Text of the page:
5

Subject identification in SSL/TLS server certificate is DNS name(s) usually and/or IP address(es) rarely, which are matched against the requested URL. Neither of these determines location. EV certificates must contain some physical location information verified by the CA, and other certs may, which the browser cannot further check; some browsers display some ...


0

With Caller ID spoofing, you may never know for sure, but reverse lookup comes back to: JAMES SHANE


4

According to the openssl s_client output the server accepts certificates issued by the following CA: Acceptable client certificate CA names /C=US/O=VeriSign...CN=VeriSign Class 1 Public Primary Certification Authority - G3 /C=US/O=VeriSign...CN=VeriSign Class 2 Public Primary Certification Authority - G3 But the client certificate you send has the ...


1

As an addon to Trey's answer: I use the string ALL:COMPLEMENTOFALL when want I every cipher suite. I use the -V (upper case V) option to make OpenSSL output the hex-IDs of the cipher suites. Note: OpenSSL is not authoritative for answering these questions. IANA is. (But I couldn't get their CSV file parsed nicely.) $ ./openssl version OpenSSL 1.1.0-...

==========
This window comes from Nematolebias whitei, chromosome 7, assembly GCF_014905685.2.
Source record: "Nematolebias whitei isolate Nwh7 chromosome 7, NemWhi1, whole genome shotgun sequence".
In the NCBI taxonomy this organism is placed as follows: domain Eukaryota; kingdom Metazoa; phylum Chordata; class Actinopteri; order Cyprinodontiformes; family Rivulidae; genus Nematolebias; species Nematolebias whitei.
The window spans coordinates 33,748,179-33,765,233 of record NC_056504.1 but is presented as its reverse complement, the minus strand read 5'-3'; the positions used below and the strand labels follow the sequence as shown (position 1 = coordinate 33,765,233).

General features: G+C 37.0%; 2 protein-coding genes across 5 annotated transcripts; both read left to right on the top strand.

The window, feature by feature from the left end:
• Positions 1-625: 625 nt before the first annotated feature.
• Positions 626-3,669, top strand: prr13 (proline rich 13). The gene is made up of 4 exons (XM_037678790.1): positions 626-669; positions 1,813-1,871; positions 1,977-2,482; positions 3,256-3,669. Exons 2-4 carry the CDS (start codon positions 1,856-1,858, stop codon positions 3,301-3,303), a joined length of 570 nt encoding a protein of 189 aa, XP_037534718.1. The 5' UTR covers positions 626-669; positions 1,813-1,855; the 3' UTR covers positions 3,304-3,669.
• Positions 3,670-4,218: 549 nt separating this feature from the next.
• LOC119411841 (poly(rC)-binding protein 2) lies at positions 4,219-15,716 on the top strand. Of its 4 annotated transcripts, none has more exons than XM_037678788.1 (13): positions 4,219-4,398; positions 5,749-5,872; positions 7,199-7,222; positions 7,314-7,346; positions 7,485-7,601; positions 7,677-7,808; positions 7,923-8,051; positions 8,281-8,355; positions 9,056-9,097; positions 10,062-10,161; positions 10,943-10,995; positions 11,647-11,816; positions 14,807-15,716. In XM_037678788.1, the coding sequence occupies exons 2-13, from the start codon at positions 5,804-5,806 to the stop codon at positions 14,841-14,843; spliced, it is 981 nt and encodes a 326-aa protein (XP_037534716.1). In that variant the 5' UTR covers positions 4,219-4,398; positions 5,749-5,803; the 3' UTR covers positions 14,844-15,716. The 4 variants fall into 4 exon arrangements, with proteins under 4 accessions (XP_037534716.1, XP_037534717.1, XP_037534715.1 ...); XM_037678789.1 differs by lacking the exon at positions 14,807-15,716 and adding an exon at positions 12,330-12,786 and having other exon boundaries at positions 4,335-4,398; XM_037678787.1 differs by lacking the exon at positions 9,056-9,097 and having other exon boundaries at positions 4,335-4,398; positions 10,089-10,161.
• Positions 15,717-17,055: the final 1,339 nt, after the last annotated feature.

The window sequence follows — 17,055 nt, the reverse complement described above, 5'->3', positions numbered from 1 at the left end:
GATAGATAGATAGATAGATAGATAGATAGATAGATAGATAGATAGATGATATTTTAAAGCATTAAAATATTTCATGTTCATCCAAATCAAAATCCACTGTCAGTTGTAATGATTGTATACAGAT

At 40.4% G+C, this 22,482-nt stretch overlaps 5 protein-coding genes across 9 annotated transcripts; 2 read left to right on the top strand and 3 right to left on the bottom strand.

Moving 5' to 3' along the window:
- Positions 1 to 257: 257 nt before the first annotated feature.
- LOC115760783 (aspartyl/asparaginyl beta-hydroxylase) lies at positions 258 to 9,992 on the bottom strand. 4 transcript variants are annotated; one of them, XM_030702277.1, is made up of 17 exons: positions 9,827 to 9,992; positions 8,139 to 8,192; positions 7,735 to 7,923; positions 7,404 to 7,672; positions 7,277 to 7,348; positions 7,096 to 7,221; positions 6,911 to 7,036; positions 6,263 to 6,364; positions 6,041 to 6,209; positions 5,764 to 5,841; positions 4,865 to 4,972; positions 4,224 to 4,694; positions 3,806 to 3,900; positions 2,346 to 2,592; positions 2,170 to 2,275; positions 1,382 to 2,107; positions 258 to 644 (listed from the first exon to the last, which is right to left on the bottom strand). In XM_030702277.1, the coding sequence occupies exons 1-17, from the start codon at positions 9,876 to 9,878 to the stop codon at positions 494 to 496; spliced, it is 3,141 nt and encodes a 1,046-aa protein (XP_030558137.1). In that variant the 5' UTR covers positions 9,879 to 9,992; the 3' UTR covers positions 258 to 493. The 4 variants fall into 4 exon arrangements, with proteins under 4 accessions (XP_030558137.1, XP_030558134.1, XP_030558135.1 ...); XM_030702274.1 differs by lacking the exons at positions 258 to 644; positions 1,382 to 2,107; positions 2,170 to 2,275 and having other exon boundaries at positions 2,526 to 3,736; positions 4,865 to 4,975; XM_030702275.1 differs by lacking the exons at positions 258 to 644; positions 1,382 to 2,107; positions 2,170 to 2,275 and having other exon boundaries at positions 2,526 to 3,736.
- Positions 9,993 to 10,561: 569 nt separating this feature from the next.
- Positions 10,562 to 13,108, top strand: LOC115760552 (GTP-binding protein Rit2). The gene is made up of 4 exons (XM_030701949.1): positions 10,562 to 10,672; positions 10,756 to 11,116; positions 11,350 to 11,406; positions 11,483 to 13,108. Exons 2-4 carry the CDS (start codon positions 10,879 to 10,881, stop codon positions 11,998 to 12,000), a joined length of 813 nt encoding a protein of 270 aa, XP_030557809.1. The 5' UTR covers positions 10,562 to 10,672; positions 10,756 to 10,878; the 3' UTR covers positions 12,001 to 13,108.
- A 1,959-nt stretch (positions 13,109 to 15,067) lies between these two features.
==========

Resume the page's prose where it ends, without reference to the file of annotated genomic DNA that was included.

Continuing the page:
0

Is there any way to implement client authentication on the server's side based on the IP / FQDN presented by the client ? Could be done. The REAL client's certificate often doesn't contain any IP/FQDN information. For personal certificates it's usually a name and some identifier, for applications it's usually a system name/application name. Indeed you ...


2

1.) See openssl output below and excellent Wikipedia page below 2.) No not all of them, see the tables at the URL below. 3.) No not all of them, see the tables at the URL below. https://en.wikipedia.org/wiki/Transport_Layer_Security openssl ciphers -v 'ALL:!aNULL' ECDHE-RSA-AES256-GCM-SHA384 TLSv1.2 Kx=ECDH Au=RSA Enc=AESGCM(256) Mac=AEAD ...


0

How you authenticate a peer's certificates in mutual TLS authentication is, strictly speaking, not part of TLS itself, but rather it is part of the application policy. How the application checks for a certificate authenticity, e.g. checking that the peer's FQDN/IP matches what's written in the C(ommon) N(ame) or S(ubject) A(lternative) N(ame) or the O(...


2

Is there any way to implement client authentication on the server's side based on the IP / FQDN presented by the client ? Yes, this can be done. For the server certificate the client verifies not only the certificate chain of the servers certificate but also checks the subject against the hostname of the URL. With client certificates the server should do ...


4

Why do I need to provide curl the full chain instead of only the root CA? In order to build the trust chain the client has to know the intermediate certificate somehow. Usually this is done by sending both the leaf certificate and the intermediate certificate in the TLS handshake but it is a common error in server configuration to send only the leaf ...